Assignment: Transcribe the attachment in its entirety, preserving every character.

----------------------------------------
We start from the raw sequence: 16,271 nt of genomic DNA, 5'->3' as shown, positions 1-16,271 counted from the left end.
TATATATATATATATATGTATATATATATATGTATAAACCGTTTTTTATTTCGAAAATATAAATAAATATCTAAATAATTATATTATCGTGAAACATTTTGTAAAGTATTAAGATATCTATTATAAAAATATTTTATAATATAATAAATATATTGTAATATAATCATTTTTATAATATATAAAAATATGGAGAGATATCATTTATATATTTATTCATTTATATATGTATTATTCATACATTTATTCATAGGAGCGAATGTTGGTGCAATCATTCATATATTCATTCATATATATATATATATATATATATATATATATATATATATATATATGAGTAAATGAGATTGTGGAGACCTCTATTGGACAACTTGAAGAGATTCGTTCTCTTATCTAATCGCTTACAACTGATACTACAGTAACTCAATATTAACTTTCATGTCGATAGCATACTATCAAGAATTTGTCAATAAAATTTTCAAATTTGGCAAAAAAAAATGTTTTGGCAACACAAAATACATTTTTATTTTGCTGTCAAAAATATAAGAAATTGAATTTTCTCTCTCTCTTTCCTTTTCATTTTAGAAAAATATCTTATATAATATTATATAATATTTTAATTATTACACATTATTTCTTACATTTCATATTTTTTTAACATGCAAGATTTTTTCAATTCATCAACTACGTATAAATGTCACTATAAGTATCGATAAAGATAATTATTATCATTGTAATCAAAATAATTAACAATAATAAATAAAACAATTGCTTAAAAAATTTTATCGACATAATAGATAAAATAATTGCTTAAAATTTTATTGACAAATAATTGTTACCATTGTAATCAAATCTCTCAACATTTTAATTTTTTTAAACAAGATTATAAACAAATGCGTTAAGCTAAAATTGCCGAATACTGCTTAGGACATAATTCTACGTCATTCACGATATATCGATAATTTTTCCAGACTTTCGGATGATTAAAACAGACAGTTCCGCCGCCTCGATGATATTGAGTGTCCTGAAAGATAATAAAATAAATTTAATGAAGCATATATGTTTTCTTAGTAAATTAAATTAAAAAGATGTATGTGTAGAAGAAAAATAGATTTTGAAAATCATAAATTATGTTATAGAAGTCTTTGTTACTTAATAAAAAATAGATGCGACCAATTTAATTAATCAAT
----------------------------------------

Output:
We start from the raw sequence: 16,271 nt of genomic DNA, 5'->3' as shown, positions 1-16,271 counted from the left end.
TATATATATATATATATGTATATATATATATGTATAAACCGTTTTTTATTTCGAAAATATAAATAAATATCTAAATAATTATATTATCGTGAAACATTTTGTAAAGTATTAAGATATCTATTATAAAAATATTTTATAATATAATAAATATATTGTAATATAATCATTTTTATAATATATAAAAATATGGAGAGATATCATTTATATATTTATTCATTTATATATGTATTATTCATACATTTATTCATAGGAGCGAATGTTGGTGCAATCATTCATATATTCATTCATATATATATATATATATATATATATATATATATATATATATATATGAGTAAATGAGATTGTGGAGACCTCTATTGGACAACTTGAAGAGATTCGTTCTCTTATCTAATCGCTTACAACTGATACTACAGTAACTCAATATTAACTTTCATGTCGATAGCATACTATCAAGAATTTGTCAATAAAATTTTCAAATTTGGCAAAAAAAAATGTTTTGGCAACACAAAATACATTTTTATTTTGCTGTCAAAAATATAAGAAATTGAATTTTCTCTCTCTCTTTCCTTTTCATTTTAGAAAAATATCTTATATAATATTATATAATATTTTAATTATTACACATTATTTCTTACATTTCATATTTTTTTAACATGCAAGATTTTTTCAATTCATCAACTACGTATAAATGTCACTATAAGTATCGATAAAGATAATTATTATCATTGTAATCAAAATAATTAACAATAATAAATAAAACAATTGCTTAAAAAATTTTATCGACATAATAGATAAAATAATTGCTTAAAATTTTATTGACAAATAATTGTTACCATTGTAATCAAATCTCTCAACATTTTAATTTTTTTAAACAAGATTATAAACAAATGCGTTAAGCTAAAATTGCCGAATACTGCTTAGGACATAATTCTACGTCATTCACGATATATCGATAATTTTTCCAGACTTTCGGATGATTAAAACAGACAGTTCCGCCGCCTCGATGATATTGAGTGTCCTGAAAGATAATAAAATAAATTTAATGAAGCATATATGTTTTCTTAGTAAATTAAATTAAAAAGATGTATGTGTAGAAGAAAAATAGATTTTGAAAATCATAAATTATGTTATAGAAGTCTTTGTTACTTAATAAAAAATAGATGCGACCAATTTAATTAATCAAT